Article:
The Love Letter (1999)
Directed by Peter Ho-Sun Chan
Cast: Kate Capshaw, Tom Everett Scott, Tom Selleck, Ellen DeGeneres, Julianne Nicholson, Geraldine McEwan, Blythe Danner, Gloria Stuart, Alice Drummond.
1999 88 minutes
Rated: (for profanity, sexual situations, and brief nudity).
Reviewed by Dustin Putman, May 22, 1999.
An honest, passionate, and ultimately mysterious note is the subject of Peter Ho-Sun Chan's romantic comedy-drama, "The Love Letter," based upon the novel by Cathleen Schine. There's a lot to like here, and even though it is only the start of the big summer movie season, it was nice to sit back, relax, and watch a movie about realistic people; it's just too bad the story surrounding the characters comes off as a mere contrivance, and that the supporting cast, all wonderful actors, are criminally wasted.
Helen MacFarquhar (Kate Capshaw) is a 40-ish single mother who lives in the quaint New England town with the dreamy title, Loblolly By The Sea. The fact that she has a young daughter is completely pointless to the film, since she is shipped away to summer camp during the opening credits to never be seen again. Helen works at one of those cute little bookstores that you only see in the movies; the kind that is constantly swarming with employees, but never has one customer. Maybe it's because the town is so small, or maybe it's because the residents are illiterate, or not big readers. Either way, how could they have the money to keep the shop in business? Anyway, one day Helen finds a love letter wedged between the cushions of a couch, and immediately believes that someone has written it for her. As she walks around the town daydreaming of all of the possible authors, she soon narrows down the list to George (Tom Selleck), a recently divorced father who has been her life-long friend, or Johnny (Tom Everett Scott), a 20-year-old college student working at the bookstore for the summer, who finds the note himself and believes it is from Helen. Things grow more complicated when Helen's best friend, Janet (Ellen DeGeneres), discovers the letter and suspects it to be directed for her, while Helen starts to doubt her blossoming relationship with the much-younger Johnny and sets her sights on the more mature, lonely George.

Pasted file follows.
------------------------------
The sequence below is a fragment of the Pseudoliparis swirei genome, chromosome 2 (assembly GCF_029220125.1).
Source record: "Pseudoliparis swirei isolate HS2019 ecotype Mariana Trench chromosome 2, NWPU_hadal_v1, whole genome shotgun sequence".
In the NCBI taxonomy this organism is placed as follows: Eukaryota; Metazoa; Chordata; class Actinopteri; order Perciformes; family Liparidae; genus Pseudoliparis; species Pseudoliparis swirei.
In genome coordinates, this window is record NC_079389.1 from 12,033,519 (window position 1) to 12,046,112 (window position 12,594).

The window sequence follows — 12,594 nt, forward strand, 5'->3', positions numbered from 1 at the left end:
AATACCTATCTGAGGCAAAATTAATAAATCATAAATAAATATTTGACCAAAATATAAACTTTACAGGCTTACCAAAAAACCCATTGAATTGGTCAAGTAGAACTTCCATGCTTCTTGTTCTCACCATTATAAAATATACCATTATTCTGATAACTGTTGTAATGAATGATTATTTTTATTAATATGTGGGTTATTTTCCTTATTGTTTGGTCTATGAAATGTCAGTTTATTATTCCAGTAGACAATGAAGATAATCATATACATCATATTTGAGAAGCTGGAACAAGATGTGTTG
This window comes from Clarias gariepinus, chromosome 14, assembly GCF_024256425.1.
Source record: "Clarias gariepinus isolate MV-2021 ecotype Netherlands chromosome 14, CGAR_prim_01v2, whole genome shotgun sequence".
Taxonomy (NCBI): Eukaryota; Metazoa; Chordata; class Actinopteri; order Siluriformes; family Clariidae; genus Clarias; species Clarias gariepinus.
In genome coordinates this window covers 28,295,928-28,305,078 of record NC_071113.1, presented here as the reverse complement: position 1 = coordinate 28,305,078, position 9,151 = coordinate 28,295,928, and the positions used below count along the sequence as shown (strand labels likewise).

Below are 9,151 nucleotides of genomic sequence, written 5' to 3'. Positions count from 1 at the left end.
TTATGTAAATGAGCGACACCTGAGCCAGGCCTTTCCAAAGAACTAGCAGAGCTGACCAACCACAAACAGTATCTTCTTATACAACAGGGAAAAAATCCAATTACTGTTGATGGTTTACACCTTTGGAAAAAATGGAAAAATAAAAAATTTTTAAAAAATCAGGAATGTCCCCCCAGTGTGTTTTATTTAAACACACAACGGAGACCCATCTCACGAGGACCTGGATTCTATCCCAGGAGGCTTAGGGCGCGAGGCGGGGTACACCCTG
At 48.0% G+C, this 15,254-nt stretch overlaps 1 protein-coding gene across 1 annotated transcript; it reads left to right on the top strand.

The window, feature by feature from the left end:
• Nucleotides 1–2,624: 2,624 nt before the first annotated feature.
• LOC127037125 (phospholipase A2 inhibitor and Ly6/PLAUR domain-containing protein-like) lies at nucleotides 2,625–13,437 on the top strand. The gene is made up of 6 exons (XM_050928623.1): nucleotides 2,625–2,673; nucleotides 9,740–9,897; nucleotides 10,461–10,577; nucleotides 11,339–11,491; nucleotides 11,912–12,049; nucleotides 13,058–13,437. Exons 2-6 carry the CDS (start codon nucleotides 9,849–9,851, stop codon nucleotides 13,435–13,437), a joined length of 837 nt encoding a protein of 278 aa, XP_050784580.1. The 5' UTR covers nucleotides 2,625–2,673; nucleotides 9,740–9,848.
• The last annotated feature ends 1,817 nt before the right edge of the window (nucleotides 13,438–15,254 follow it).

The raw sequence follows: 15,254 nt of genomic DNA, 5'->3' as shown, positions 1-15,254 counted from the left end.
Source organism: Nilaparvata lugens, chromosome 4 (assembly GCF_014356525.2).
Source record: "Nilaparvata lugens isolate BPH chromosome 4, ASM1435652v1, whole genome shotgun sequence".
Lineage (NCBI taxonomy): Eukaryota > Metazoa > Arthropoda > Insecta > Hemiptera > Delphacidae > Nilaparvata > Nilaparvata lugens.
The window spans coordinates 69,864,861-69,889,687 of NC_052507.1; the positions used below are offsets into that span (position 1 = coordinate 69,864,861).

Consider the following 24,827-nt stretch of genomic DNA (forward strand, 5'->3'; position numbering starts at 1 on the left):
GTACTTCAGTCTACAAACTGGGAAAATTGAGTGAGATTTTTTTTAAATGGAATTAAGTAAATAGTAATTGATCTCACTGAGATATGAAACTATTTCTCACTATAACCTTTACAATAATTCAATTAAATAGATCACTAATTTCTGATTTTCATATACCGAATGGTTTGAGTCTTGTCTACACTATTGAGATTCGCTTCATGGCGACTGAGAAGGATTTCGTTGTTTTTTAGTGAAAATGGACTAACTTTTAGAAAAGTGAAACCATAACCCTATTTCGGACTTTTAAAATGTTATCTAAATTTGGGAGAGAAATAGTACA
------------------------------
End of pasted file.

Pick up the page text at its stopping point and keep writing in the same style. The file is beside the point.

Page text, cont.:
"The Love Letter" is a very well-intentioned and mildly entertaining distraction from life, but at a too-short 88-minutes, the distraction is not nearly long enough, and is unnecessarily slight. The screenplay, written by Maria Maggenti, is fine with what it has, but desperately needs more meat to it, as the movie stubbornly centers directly on Helen, while the rest of the intriguing characters are more or less pushed to the wayside. Still, there are a lot of nice moments and a subtle deeper meaning that shines through with a quote that appears on the bookstore's chalkboard late in the film. Although the writer of the love letter is eventually discovered, the movie probably didn't even need to resolve such a thing, as the major thread running through the film is that of Helen's self-discoveries about herself, and her life. It was also a pleasant change of pace to include a conclusion that doesn't turn out quite as you might predict, but that is stronger because of its honesty.
Kate Capshaw, recently seen in numerous indie films ("The Locusts," "The Alarmists"), jumped onto the scene in 1984's rousing adventure, "Indiana Jones and the Temple of Doom" (where she met a guy named Spielberg and married him), but "The Love Letter" is her first major film vehicle in a long time. I like her, and yet it's funny how so many movies choose the most uninteresting character to be the center. This is exactly what happens in "The Love Letter," as all of the characters around her are more original, starting with Tom Everett Scott, as the young man of Helen's desires. Scott has stumbled lately in such mediocre fare as "An American Werewolf in Paris" and "Dead Man on Campus," but he has found a better role here. Playing off of him splendidly is Julianne Nicholson, a young woman closer to his age who has strong feelings for him, even though he's too concerned with Helen to really process it. But the absolute bright spot in the cast is Ellen DeGeneres, who is so very good in everything she's in that, if I were to make a movie, she'd be the first one I'd cast. She is the picture's comic highlight (as usual), but is not merely replaying her other characters, and has a serious scene with Capshaw that is perhaps the most powerful moment in the film. Meanwhile, Blythe Danner and Gloria Stuart (her first role since "Titanic") briefly appear as Helen's mother and grandmother, but have nothing to do, particularly Stuart, one of the sweetest old ladies I've ever set eyes upon. It's a real shame she was put in such a throwaway role, but does garner a few laughs in only her three scenes.
Like Loblolly By The Sea, "The Love Letter" is an enjoyable enough way to spend an hour and a half, but doesn't end up having much to offer in the way of substance. On Oprah this week, Capshaw said that when she read the novel from which this adaptation stems from, she fell in love with the idea of it becoming a motion picture and immediately joined on as star and producer (it probably didn't hurt that she is married to Mr. Dreamworks SKG). Either the book must have been infinitely superior, or Capshaw should have definately held out for a better project.
©1999 by Dustin Putman